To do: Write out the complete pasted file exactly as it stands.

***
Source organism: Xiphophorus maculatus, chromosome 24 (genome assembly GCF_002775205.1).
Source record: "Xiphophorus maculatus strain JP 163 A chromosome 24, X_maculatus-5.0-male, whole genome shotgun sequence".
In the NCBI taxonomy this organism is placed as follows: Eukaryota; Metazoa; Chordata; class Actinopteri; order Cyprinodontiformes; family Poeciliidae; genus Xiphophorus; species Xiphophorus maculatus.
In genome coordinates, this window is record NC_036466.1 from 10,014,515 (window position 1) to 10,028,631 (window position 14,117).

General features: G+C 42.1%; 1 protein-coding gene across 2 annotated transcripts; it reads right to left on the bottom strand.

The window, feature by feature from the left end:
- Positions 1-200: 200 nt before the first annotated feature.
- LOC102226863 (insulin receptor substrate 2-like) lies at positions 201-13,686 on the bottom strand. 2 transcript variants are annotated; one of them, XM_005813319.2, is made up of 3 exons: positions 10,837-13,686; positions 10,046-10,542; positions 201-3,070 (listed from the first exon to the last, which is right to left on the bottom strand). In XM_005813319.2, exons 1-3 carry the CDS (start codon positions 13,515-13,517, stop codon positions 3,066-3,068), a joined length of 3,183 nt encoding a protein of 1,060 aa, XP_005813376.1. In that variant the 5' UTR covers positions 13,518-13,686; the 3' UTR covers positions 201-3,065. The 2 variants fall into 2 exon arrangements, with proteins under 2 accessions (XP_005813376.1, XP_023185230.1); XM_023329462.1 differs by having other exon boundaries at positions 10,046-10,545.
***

Source organism: Xiphophorus maculatus, chromosome 24 (genome assembly GCF_002775205.1).
Source record: "Xiphophorus maculatus strain JP 163 A chromosome 24, X_maculatus-5.0-male, whole genome shotgun sequence".
In the NCBI taxonomy this organism is placed as follows: Eukaryota; Metazoa; Chordata; class Actinopteri; order Cyprinodontiformes; family Poeciliidae; genus Xiphophorus; species Xiphophorus maculatus.
In genome coordinates, this window is record NC_036466.1 from 10,014,515 (window position 1) to 10,028,631 (window position 14,117).

General features: G+C 42.1%; 1 protein-coding gene across 2 annotated transcripts; it reads right to left on the bottom strand.

The window, feature by feature from the left end:
- Positions 1-200: 200 nt before the first annotated feature.
- LOC102226863 (insulin receptor substrate 2-like) lies at positions 201-13,686 on the bottom strand. 2 transcript variants are annotated; one of them, XM_005813319.2, is made up of 3 exons: positions 10,837-13,686; positions 10,046-10,542; positions 201-3,070 (listed from the first exon to the last, which is right to left on the bottom strand). In XM_005813319.2, exons 1-3 carry the CDS (start codon positions 13,515-13,517, stop codon positions 3,066-3,068), a joined length of 3,183 nt encoding a protein of 1,060 aa, XP_005813376.1. In that variant the 5' UTR covers positions 13,518-13,686; the 3' UTR covers positions 201-3,065. The 2 variants fall into 2 exon arrangements, with proteins under 2 accessions (XP_005813376.1, XP_023185230.1); XM_023329462.1 differs by having other exon boundaries at positions 10,046-10,545.